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  7. Rose,

    It was so like that...after my epiphany I did run into the house for a camera but the little guy/gal was gone when I came back! I kept meaning to take the camera out when I gardened, but after dropping my cell phone under a plant and having to call the number to find it...was enough of a learning experience for me. Now I make a photo date with the garden.

    I read your comment to the awards post....thank you!

    Gail

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  8. cindy,

    I have a lot of space...if you garden on a smaller lot...you have to be picky! If a plant crowds a more valued plant...you have to be picky. It's just the way it is! Hard though...choices are often between two things you like!

    Gail

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  9. So glad you have it! I am always envious of gardeners who grow phlox well as I have a hard time with it in my garden. Yours if pretty!

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  10. Tina,

    What do you mean you have a hard time with it? Give me more detail so I can get to the meat of the issue! We can gnaw away at this...you must have phlox...I have the PPPP for you! But summer phlox, you must have some!

    I would give you some of it but fear the orange bug would follow it!

    Gail

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  11. Hi Gail. I have lots of phlox just added some new. Hadn't heard of the pest insect that destroys them. Thanks for the tip. I will be more vigilant.
    Marnie

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  12. marnie,

    Check out the link to see what the bug looks like! I am glad it isn't in your garden. I don't know what brought it into mine! The phlox plant bug passes the winter in the egg stage in dead phlox stems, so if your practicing good garden clean up each fall that is probably working.

    gail

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  13. Hi Gail, are you saying this is a different form than David? Mine do get the big ball head, but I will be looking for an orange bug in their midst. We had huge grasshoppers in Oklahoma, my mother used to tell me if you got to close they would spit tobacco on you! But we could catch them by the hind legs if we snuck up behind them. Why we would want to do that, I cannot fathom. Ours here start small and can get large and do so much damage. Harsh insecticides are the only thing that will kill them, and they eat everything, not picky. I think the rains have brought them out, more lush greenery to chew.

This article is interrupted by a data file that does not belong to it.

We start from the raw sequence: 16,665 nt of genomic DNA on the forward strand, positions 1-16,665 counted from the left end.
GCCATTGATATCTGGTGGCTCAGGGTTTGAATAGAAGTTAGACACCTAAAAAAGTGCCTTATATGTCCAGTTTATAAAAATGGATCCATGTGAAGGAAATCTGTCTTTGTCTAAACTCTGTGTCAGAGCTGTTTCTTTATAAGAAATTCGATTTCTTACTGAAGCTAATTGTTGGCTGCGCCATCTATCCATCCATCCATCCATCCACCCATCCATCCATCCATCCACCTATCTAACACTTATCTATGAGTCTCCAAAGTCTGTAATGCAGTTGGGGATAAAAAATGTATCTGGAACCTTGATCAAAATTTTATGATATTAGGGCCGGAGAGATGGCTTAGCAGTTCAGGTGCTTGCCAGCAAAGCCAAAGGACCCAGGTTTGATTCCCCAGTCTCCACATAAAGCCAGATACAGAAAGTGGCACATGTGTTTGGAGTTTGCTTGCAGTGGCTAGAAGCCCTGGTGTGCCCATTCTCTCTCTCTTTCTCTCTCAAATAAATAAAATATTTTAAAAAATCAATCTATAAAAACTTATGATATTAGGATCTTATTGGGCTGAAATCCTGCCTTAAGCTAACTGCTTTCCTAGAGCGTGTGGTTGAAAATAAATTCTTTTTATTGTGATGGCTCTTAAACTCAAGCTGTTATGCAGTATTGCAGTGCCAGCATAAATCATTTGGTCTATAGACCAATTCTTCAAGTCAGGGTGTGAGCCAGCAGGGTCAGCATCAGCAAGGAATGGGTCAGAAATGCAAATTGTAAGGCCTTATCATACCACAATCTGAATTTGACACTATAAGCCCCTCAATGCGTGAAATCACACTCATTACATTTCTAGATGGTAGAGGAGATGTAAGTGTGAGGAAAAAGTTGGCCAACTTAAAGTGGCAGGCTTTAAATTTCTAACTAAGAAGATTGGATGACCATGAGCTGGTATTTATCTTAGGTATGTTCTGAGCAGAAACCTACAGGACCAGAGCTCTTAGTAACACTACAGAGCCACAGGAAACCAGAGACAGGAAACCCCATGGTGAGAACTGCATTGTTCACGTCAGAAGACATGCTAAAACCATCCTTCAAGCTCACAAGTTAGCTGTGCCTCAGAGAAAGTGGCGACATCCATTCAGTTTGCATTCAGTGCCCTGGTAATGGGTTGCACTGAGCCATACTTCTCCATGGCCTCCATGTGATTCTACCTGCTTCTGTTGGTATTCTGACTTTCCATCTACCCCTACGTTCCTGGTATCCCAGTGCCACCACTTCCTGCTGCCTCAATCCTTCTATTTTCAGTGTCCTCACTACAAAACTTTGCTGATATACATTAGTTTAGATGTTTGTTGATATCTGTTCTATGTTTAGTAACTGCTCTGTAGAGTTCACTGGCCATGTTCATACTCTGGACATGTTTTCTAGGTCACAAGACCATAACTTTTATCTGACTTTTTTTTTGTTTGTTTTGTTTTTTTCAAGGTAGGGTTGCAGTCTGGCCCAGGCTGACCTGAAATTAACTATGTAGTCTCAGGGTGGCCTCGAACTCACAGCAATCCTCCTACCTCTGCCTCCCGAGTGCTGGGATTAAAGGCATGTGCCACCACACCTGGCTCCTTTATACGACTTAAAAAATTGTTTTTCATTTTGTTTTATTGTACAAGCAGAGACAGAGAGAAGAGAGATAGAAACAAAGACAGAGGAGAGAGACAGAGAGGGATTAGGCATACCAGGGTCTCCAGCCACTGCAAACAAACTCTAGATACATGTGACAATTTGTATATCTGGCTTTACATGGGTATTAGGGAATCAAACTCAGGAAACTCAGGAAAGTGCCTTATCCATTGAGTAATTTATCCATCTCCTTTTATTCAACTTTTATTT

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  14. Beautiful Blooms! I dont like bad bugs! I try to refrain myself from using pesticides in the garden. I fear I will harm the butterflies, bees or other good pollinators. I use the squash method but some times, you just cannot spot all the bad bugs... arggggg.

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  15. I have a white phlox that's just getting ready to bloom--I think it's "David," but I can't find the tag (I'm keeping better roecords now!) I WISH mine were invasive--I've been coaxing it along for several years, and it's finally starting to establish itself since I moved it to the back. It's in very light shade, behind some Shasta daisies--I hope I get some new plants next year! Good luck with the bugs--it's so hard to control the bad ones when you don't want to hurt the good ones.

    Happy gardening, Cosmo

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  16. So glad your Phlox has bloomed as I LOVE all Phlox. I think they are my next to favorite flower. I used to have them and oh boy did the deer ever love the flower as much as I did. I sadly, do not have any now.

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  17. Frannces,

    Both are monarda didyma but I meant that David seems to have a bigger flower head then these wildlings. But that is only from nursery photos...I dug David up and threw him out because he was the worse hit!

    We did stuff like that when we were kids. We used the big grasshoppers as bait to fish when we visited friend's farm!

    Not now will you catch me catching a grasshopper but I will squash bugs who are squishable!

    gail

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  18. skeeter,

    You are so right on...the little orange guys run under the leaves and it is often impossible to spot them or squish them...no pesticides here either!


    gail

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  19. Cosmo,

    That does sound like David...what I have read is that often when a phlox is allowed to go to seed it doesn't breed true...so the offspring might be another color entirely...often the magenta that folks speak of so derisively but that I like...Then subsequent generations will be variations on a pink them, not necessarily magenta! I guess that means don't dead head until you put your bed to bed for the winter.


    gail

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  20. jean,

    There is a lot to admire about them...they smell sweet, come in lovely colors and attract butterflies and bees. You have excellent taste!